Theoretical Economics Letters
Vol.2 No.2(2012), Article ID:19292,3 pages DOI:10.4236/tel.2012.22031

The Role of Money: Credible Asset or Numeraire?

Masayuki Otaki

Institute of Social Science, University of Tokyo, Tokyo, Japan


Received December 29, 2011; revised January 28, 2012; accepted February 6, 2012

Keywords: Neutrality of Money; Credibility of Money; Multiplicity of Rational Expectation Equilibrium


It is well known that money is neutral if 1) people hold the extraneous belief that it is an only numeraire and does not possess intrinstic value; and 2) new money is injected into an economy as its own interest in the OLG model under perfect information (Lucas [1] Theorem (2)). We find that whenever 1) is not satisfied and money is rationally held to have substance value, money becomes non-neutral even if we use the same model as Lucas [1].

1. Introduction

This article shows that the multiplicity of rational beliefs concerning the value of money decides whether money is neutral under perfect information structure in the twoperiod OLG model. The result is kept intact even if new money injected into the economy is subject to the model of Lucas [1]. This result contrasts with Otani [2] and Otaki [3-5].

Even if the nominal rate of interest on money increases (i.e., money supply increases), people can consistently believe that the purchasing power of money (the inverse of the next period price level) is retained.1 Then the real interest rate becomes higher, and thereby matching the supply, and the demand for money increases.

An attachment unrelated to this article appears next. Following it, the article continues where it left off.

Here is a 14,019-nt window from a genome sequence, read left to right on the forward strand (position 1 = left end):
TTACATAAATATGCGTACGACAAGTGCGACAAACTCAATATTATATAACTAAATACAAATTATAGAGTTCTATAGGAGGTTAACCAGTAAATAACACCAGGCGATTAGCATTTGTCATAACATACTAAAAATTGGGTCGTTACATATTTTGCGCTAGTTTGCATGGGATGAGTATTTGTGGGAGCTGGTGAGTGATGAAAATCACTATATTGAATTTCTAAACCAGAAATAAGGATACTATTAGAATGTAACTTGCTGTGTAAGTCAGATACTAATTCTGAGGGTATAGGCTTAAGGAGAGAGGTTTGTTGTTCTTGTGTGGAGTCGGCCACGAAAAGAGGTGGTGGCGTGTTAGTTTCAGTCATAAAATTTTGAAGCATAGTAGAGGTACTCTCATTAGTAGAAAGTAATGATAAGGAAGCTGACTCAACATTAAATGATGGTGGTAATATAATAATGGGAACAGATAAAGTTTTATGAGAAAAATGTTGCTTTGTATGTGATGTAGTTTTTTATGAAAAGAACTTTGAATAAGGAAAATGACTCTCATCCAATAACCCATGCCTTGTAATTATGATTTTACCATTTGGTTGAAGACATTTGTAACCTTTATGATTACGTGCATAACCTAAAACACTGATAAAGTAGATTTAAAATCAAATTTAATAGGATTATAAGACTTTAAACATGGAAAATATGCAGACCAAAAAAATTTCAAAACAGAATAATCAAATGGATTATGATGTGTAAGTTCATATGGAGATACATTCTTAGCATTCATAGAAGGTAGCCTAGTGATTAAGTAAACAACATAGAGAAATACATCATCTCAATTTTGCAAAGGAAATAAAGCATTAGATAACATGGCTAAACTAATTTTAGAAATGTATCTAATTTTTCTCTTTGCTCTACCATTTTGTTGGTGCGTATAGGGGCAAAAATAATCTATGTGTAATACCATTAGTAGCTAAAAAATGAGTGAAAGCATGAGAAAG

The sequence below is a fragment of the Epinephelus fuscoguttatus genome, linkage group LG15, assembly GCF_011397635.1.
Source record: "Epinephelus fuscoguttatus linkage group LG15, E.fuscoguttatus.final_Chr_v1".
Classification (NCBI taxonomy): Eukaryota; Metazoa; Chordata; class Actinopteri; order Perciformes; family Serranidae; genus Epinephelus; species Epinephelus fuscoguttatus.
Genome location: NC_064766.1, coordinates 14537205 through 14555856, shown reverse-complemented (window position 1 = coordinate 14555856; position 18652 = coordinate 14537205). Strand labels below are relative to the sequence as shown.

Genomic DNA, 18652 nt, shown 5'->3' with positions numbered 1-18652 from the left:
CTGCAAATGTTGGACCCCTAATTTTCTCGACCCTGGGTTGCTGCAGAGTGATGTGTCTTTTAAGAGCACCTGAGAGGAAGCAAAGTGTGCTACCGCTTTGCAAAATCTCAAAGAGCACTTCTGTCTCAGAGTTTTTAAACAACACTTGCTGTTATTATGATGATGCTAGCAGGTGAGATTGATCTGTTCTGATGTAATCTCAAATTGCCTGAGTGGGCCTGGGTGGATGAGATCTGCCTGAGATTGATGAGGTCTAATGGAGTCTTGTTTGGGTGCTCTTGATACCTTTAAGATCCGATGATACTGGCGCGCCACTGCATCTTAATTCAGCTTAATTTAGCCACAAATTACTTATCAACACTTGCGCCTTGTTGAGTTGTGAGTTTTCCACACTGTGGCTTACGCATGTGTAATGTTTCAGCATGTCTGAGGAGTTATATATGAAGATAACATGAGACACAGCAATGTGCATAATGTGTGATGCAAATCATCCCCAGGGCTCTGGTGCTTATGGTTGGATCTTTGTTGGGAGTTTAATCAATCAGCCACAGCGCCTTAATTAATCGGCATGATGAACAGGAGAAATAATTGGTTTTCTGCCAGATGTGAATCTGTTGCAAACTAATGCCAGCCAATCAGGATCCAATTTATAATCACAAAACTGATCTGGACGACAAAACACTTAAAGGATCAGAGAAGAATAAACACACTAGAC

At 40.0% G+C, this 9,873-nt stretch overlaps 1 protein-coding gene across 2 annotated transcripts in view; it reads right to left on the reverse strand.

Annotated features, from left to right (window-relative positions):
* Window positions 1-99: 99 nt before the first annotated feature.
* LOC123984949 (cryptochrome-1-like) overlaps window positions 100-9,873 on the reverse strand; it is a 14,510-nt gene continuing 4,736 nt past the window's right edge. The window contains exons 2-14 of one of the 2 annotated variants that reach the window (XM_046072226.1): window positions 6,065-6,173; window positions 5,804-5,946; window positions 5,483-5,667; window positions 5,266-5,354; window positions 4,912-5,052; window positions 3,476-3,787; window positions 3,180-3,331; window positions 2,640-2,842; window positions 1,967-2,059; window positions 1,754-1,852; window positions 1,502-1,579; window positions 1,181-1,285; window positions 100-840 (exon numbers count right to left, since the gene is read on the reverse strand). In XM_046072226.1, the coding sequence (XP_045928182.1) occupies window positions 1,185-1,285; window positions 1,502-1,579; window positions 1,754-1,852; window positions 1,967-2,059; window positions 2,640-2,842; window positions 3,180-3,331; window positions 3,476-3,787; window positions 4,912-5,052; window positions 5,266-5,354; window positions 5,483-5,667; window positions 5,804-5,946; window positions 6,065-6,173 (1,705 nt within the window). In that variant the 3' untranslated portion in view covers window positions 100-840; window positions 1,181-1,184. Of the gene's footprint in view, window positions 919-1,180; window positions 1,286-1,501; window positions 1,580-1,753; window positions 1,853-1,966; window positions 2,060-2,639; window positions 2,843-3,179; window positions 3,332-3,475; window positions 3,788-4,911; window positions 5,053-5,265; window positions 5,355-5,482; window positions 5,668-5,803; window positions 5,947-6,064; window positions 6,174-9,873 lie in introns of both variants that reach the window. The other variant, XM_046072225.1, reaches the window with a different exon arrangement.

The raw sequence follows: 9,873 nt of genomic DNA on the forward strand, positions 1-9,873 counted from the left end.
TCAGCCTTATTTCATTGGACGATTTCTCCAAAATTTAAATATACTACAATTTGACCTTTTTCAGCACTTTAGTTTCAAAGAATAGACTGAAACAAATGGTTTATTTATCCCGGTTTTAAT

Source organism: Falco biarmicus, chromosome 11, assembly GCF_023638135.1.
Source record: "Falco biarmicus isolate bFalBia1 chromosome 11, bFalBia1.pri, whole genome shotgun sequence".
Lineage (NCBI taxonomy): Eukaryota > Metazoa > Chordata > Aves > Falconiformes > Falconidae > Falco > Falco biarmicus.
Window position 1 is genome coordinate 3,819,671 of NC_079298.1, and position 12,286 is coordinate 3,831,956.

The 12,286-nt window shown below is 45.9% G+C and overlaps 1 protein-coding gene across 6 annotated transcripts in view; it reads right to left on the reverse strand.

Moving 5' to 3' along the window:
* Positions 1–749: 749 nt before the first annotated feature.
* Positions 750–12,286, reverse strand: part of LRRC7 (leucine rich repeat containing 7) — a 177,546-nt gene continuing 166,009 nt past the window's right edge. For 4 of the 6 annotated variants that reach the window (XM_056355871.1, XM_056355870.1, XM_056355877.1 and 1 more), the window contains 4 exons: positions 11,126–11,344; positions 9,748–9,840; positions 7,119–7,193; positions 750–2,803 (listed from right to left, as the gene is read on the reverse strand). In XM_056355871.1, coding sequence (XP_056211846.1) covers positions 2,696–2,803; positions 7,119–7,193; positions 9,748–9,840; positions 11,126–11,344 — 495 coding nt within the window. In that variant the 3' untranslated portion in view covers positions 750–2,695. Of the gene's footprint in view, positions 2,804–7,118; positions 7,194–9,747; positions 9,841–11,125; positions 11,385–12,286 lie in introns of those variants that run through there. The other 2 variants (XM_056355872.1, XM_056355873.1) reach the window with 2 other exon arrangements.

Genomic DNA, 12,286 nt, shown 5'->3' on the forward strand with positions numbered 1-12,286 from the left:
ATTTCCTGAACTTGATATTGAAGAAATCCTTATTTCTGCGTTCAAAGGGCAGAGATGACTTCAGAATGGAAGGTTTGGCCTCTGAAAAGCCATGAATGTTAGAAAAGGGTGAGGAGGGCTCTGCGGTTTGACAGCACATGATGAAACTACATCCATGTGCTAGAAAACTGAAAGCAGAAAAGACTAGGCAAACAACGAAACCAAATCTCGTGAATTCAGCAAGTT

From assumptions concerning the utility function, this situation also implies the reduction of current consumption and leisure. Thus, the monetary expansion increases current total output, and hence, money becomes nonneutral.

We must note that the attained equilibrium is stationary in the sense that values of real endogenous variables such as current/future consumption and leisure are entirely time-independent. This assertion holds, since once the real interest rate is heightened by an increase of the nominal interest rate (increment of nominal money supply per capita), one may expect that the change in the inflation rate will equal that of the nominal interest rate; the heightend real interest rate is kept intact, and thus, the equilibrium becomes self-enforcing and stationary.

The rest of paper is organaized as follows. In Section 2, we construct the same model as Lucas [1], except for the formation of rational expectation concerning the value of money, and proves the non-neutrality of money. A welfare economics implication is also analyzed. Section 3 contains brief concluding remarks.

2. The Model

2.1. The Structure of the Model

We use essentially the same model as Lucas [1], excluding uncertainty. In every period a unit individual is born and lives two periods. Each individual has an indentical utility function: